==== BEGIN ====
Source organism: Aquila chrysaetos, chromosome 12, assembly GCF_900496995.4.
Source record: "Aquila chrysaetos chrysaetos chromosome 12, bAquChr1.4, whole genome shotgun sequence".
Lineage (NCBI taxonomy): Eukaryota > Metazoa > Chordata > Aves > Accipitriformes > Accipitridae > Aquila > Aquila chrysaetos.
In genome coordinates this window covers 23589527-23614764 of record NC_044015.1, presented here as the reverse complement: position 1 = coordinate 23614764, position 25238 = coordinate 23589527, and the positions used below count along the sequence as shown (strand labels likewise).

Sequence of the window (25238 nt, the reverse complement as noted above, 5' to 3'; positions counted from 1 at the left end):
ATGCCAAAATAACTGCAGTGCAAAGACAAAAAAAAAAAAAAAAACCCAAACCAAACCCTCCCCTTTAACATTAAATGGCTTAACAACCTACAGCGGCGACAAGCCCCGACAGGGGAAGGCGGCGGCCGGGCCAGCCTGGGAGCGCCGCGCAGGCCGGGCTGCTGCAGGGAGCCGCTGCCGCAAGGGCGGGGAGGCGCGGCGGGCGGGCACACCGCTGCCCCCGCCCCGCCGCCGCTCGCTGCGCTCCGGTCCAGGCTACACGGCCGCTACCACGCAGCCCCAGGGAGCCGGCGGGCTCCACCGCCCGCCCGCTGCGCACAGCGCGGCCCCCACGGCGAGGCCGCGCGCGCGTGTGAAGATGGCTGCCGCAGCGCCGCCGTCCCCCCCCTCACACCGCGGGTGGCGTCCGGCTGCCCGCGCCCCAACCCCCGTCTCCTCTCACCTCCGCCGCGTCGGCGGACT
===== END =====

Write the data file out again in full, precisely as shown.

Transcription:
Source organism: Aquila chrysaetos, chromosome 12, assembly GCF_900496995.4.
Source record: "Aquila chrysaetos chrysaetos chromosome 12, bAquChr1.4, whole genome shotgun sequence".
Lineage (NCBI taxonomy): Eukaryota > Metazoa > Chordata > Aves > Accipitriformes > Accipitridae > Aquila > Aquila chrysaetos.
In genome coordinates this window covers 23589527-23614764 of record NC_044015.1, presented here as the reverse complement: position 1 = coordinate 23614764, position 25238 = coordinate 23589527, and the positions used below count along the sequence as shown (strand labels likewise).

Sequence of the window (25238 nt, the reverse complement as noted above, 5' to 3'; positions counted from 1 at the left end):
ATGCCAAAATAACTGCAGTGCAAAGACAAAAAAAAAAAAAAAAACCCAAACCAAACCCTCCCCTTTAACATTAAATGGCTTAACAACCTACAGCGGCGACAAGCCCCGACAGGGGAAGGCGGCGGCCGGGCCAGCCTGGGAGCGCCGCGCAGGCCGGGCTGCTGCAGGGAGCCGCTGCCGCAAGGGCGGGGAGGCGCGGCGGGCGGGCACACCGCTGCCCCCGCCCCGCCGCCGCTCGCTGCGCTCCGGTCCAGGCTACACGGCCGCTACCACGCAGCCCCAGGGAGCCGGCGGGCTCCACCGCCCGCCCGCTGCGCACAGCGCGGCCCCCACGGCGAGGCCGCGCGCGCGTGTGAAGATGGCTGCCGCAGCGCCGCCGTCCCCCCCCTCACACCGCGGGTGGCGTCCGGCTGCCCGCGCCCCAACCCCCGTCTCCTCTCACCTCCGCCGCGTCGGCGGACT